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NY Heavy Into Analyzing Retail Market

NY Heavy Into Analyzing Retail Market

Four stakeholder committees set up last March by the New York Public Service Commission (PSC) have identified the key roadblocks in the state's stalled retail energy deregulation process. By next spring, they expect to have some solutions - if it isn't too late.

That the electric market wasn't functioning very well was evident in the summer's power price spikes, emergency price caps and customer complaints. This winter may give the committees a lot more real-time input about how well the deregulated natural gas market and power markets function during a peak heating season.

The committees submitted their first conclusions late last month and are expected to make final recommendations to the commission by next spring.

One major problem the committee on Public Involvement and Input discovered was that a large number of New Yorkers didn't even know they had a choice of suppliers. Market surveys in 1999 showed that 61% - about the same percentage as in 1998 - were aware they had a choice of power suppliers, but only 24% knew about retail competition for gas.

Of those who did know about and participate in natural gas choice programs, a survey showed 54% and 71% of residential and commercial customers respectively were "satisfied" with their gas marketer. The study also pointed out that satisfaction varied among utility service territories. Only 36% of residential and 53% of commercial customers in the Con Edison service territory were satisfied, whereas the National Fuel territory reported satisfaction levels of 76% for residential and 83% for commercial customers.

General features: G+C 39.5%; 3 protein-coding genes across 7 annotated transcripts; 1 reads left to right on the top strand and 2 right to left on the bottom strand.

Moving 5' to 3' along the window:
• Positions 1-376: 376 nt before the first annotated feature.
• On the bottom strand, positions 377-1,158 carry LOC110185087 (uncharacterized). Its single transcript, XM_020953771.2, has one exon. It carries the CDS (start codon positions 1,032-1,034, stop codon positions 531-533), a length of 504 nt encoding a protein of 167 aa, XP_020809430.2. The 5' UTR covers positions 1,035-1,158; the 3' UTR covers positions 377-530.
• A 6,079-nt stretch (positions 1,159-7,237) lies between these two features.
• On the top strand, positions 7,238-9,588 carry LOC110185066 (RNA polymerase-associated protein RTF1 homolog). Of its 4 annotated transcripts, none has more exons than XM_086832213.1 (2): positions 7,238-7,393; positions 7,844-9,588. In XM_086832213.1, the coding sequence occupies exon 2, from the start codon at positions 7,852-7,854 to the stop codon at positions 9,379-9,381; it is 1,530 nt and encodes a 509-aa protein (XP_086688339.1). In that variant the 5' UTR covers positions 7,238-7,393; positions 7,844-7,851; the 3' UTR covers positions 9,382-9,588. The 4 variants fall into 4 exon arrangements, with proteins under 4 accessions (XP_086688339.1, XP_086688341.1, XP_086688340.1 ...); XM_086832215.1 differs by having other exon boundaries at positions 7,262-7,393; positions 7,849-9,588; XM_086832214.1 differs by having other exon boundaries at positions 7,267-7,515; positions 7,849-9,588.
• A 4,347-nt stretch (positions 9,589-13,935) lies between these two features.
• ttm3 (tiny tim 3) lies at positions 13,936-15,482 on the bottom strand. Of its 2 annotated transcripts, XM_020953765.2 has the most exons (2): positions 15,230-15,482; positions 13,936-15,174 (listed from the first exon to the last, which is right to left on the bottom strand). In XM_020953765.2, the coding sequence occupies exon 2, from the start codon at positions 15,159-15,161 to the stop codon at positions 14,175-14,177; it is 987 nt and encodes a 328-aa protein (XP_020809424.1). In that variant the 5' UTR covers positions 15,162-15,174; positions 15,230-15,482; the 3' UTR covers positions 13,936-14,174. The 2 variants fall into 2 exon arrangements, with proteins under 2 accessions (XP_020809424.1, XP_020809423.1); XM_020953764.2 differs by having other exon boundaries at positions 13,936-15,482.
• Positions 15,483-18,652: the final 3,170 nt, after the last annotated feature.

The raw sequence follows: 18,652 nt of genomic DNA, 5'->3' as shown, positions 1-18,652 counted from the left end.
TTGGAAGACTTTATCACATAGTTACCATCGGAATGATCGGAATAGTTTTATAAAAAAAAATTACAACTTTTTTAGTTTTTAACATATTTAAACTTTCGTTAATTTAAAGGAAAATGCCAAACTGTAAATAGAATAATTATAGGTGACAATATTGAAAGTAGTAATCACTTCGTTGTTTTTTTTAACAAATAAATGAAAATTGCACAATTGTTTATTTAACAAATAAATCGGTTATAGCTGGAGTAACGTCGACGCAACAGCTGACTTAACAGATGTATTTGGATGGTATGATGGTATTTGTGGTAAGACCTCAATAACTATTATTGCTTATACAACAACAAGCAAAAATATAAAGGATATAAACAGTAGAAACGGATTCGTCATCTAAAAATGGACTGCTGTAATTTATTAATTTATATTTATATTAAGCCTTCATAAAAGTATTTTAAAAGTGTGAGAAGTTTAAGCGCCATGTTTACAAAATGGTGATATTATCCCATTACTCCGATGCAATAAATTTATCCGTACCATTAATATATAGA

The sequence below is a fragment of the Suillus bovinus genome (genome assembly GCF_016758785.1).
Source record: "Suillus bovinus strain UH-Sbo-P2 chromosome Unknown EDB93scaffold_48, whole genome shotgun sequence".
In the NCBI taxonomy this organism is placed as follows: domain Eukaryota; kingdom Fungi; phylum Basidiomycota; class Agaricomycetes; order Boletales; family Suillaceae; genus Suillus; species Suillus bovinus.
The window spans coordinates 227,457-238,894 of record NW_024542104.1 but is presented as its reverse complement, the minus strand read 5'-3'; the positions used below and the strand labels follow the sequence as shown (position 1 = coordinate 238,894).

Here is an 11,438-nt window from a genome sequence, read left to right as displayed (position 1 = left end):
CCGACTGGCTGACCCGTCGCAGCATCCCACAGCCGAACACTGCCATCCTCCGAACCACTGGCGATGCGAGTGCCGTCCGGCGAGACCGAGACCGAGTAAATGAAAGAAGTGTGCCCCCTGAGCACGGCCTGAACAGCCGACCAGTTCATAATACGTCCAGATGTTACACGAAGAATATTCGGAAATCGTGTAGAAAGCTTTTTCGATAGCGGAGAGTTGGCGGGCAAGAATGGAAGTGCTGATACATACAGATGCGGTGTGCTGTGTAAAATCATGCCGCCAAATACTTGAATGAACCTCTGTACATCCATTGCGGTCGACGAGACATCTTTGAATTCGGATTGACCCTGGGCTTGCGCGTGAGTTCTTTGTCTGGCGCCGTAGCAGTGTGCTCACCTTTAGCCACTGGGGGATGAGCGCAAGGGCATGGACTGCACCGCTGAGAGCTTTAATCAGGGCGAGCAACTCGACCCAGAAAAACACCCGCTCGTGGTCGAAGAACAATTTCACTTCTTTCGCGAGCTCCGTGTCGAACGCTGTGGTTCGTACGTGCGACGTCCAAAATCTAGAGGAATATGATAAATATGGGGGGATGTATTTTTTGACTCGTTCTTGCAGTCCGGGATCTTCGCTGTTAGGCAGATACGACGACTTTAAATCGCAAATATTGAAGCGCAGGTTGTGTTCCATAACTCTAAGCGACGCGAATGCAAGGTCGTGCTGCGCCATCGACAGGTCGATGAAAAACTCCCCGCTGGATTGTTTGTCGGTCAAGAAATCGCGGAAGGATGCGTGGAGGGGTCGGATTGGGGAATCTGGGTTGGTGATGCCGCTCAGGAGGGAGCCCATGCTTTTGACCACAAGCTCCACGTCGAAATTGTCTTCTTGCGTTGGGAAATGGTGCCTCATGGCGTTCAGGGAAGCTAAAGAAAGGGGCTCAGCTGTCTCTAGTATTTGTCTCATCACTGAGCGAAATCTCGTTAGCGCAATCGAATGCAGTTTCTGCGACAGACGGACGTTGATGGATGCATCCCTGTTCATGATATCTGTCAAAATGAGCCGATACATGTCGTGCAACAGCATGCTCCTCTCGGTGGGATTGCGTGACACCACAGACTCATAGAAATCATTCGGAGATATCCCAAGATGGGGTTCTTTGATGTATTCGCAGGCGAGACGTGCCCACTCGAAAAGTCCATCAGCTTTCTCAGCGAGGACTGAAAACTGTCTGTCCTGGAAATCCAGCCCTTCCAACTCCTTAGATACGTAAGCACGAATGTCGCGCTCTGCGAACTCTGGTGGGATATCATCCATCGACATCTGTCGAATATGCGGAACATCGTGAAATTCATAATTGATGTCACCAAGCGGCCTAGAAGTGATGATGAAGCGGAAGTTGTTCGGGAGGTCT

Other stakeholder committees turning in first drafts last were the Public Benefits Committee, Future Role of Regulated Utilities Committee, and the Retail Development Committee. The groups include representatives of utilities, energy service companies, state agencies, consumer advocate groups, environmental groups and other interested parties.

"There is a psychological process that groups go through as they work together toward a common goal," said ALJ Jeffrey E. Stockholm. "What all the judges have tried to do is to give them a common goal and the first piece of it was generating these reports, now the second part is the analysis which is going to be more difficult. In my opinion the groups have come together and the committees are working extremely well."

"Phase two is going to be a much more compressed time period than phase one, so I am not sure exactly what level we are going to be able to address a lot of these things," said Public Benefit Program co-Chair and Niagara Mohawk representative Jack Ziegler. "But I am sure there is a meeting of the Executive Committee on Friday and we will get some direction from the judges at that time."

"I think it [choice] certainly can work, 'can' has never been a doubt, but whether it will is another thing entirely," said a committee member. "There are all kinds of variables. Some people say that ISO caps are making warning signs towards generators, I don't think so, the ISO caps that have been proposed are high enough that I don't think they should scare off many generators. I certainly think a form of competition can and will exist in New York. "In the birthing process, there is always a little bit of pain, the question is whether you can ride out the pain."

Alex Steis

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